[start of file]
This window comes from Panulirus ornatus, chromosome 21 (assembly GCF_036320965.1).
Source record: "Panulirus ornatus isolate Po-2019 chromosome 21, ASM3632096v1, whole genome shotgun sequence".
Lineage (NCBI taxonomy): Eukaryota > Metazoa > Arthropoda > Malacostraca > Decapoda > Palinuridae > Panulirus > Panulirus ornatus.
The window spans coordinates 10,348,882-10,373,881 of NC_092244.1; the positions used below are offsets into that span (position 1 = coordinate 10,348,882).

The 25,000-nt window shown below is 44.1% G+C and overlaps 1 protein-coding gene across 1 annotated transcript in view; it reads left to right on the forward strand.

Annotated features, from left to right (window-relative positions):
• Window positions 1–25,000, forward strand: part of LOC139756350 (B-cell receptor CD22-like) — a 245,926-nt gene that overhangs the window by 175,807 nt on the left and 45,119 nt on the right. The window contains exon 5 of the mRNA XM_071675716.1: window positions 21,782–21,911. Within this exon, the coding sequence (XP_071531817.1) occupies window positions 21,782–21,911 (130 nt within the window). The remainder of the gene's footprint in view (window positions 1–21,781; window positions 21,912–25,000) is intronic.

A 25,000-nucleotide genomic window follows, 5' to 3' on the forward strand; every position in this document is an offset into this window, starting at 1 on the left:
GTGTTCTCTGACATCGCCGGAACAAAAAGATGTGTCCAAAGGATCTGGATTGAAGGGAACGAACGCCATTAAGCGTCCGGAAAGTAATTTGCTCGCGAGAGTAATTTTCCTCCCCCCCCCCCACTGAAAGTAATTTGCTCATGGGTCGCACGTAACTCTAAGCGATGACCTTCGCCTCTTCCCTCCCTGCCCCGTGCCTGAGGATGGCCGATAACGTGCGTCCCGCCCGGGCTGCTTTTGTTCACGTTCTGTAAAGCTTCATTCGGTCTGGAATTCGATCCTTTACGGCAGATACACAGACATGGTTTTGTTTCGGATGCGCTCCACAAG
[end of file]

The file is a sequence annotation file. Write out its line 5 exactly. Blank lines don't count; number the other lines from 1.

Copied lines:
The 25,000-nt window shown below is 44.1% G+C and overlaps 1 protein-coding gene across 1 annotated transcript in view; it reads left to right on the forward strand.